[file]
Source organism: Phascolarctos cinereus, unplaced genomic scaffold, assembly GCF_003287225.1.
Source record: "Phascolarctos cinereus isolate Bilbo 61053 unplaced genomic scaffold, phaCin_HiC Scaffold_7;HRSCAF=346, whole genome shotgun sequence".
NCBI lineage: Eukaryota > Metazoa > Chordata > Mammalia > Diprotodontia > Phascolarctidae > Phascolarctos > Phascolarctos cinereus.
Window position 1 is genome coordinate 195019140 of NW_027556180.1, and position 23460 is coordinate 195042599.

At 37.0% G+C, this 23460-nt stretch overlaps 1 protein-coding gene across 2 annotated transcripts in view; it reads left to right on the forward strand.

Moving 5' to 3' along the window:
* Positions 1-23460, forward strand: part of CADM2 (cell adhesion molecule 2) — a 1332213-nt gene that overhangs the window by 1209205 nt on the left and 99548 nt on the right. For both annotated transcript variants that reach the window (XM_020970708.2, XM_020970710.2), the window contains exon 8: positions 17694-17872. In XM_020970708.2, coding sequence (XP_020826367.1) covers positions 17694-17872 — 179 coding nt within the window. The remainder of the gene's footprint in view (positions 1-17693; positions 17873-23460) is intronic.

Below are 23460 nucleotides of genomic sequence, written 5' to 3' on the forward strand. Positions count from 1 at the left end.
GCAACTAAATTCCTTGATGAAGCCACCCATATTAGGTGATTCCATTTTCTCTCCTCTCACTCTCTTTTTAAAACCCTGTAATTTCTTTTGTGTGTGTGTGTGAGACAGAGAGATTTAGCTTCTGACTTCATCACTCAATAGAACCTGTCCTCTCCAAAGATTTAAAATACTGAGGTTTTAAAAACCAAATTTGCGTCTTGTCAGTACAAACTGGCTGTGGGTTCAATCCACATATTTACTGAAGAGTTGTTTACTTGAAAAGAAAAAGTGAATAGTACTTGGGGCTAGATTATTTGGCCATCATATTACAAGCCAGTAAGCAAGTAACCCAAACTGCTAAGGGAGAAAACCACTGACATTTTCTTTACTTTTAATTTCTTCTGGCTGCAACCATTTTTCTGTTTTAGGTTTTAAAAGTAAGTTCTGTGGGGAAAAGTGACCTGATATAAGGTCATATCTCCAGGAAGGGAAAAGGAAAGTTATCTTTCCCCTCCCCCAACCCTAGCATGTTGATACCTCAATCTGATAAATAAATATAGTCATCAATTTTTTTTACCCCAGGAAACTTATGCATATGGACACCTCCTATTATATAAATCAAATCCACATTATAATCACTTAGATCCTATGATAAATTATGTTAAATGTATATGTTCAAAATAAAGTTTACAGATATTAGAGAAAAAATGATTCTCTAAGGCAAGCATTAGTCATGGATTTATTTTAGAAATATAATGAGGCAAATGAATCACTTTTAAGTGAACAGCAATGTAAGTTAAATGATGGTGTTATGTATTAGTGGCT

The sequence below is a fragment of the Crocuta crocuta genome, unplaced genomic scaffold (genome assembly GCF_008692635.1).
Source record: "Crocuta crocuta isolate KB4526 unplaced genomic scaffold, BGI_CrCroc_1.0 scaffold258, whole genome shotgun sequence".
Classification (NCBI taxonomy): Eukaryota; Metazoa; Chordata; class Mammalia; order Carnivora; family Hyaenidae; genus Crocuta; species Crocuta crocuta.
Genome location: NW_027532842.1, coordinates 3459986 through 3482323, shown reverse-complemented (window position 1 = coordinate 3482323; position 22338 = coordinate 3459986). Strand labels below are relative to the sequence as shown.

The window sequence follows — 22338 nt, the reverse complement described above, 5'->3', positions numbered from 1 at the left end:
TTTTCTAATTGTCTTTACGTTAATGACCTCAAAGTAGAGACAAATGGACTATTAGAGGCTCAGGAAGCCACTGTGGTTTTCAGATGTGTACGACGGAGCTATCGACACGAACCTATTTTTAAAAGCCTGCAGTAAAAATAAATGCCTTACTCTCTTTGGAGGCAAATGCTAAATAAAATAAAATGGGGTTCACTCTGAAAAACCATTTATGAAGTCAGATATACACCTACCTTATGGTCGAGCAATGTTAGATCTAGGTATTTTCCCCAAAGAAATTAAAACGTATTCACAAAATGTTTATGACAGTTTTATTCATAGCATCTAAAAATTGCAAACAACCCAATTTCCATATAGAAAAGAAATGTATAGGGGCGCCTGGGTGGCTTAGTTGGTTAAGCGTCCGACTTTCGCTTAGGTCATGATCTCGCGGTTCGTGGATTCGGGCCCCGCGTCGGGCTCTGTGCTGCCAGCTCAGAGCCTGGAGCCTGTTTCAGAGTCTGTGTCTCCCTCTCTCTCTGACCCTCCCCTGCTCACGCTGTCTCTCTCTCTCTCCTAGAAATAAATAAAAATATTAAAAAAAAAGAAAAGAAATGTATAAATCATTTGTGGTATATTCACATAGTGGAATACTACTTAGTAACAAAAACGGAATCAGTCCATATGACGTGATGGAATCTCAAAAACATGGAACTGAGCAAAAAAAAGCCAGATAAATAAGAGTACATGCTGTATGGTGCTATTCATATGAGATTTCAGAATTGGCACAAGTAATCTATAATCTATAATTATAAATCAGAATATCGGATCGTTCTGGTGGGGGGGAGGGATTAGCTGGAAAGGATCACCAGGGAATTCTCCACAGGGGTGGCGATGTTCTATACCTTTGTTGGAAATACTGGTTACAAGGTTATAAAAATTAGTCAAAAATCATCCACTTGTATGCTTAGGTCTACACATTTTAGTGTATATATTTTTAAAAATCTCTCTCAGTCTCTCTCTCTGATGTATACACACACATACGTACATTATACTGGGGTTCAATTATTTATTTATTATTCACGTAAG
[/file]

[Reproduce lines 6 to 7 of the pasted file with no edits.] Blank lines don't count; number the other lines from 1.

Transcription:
Moving 5' to 3' along the window:
* Positions 1-23460, forward strand: part of CADM2 (cell adhesion molecule 2) — a 1332213-nt gene that overhangs the window by 1209205 nt on the left and 99548 nt on the right. For both annotated transcript variants that reach the window (XM_020970708.2, XM_020970710.2), the window contains exon 8: positions 17694-17872. In XM_020970708.2, coding sequence (XP_020826367.1) covers positions 17694-17872 — 179 coding nt within the window. The remainder of the gene's footprint in view (positions 1-17693; positions 17873-23460) is intronic.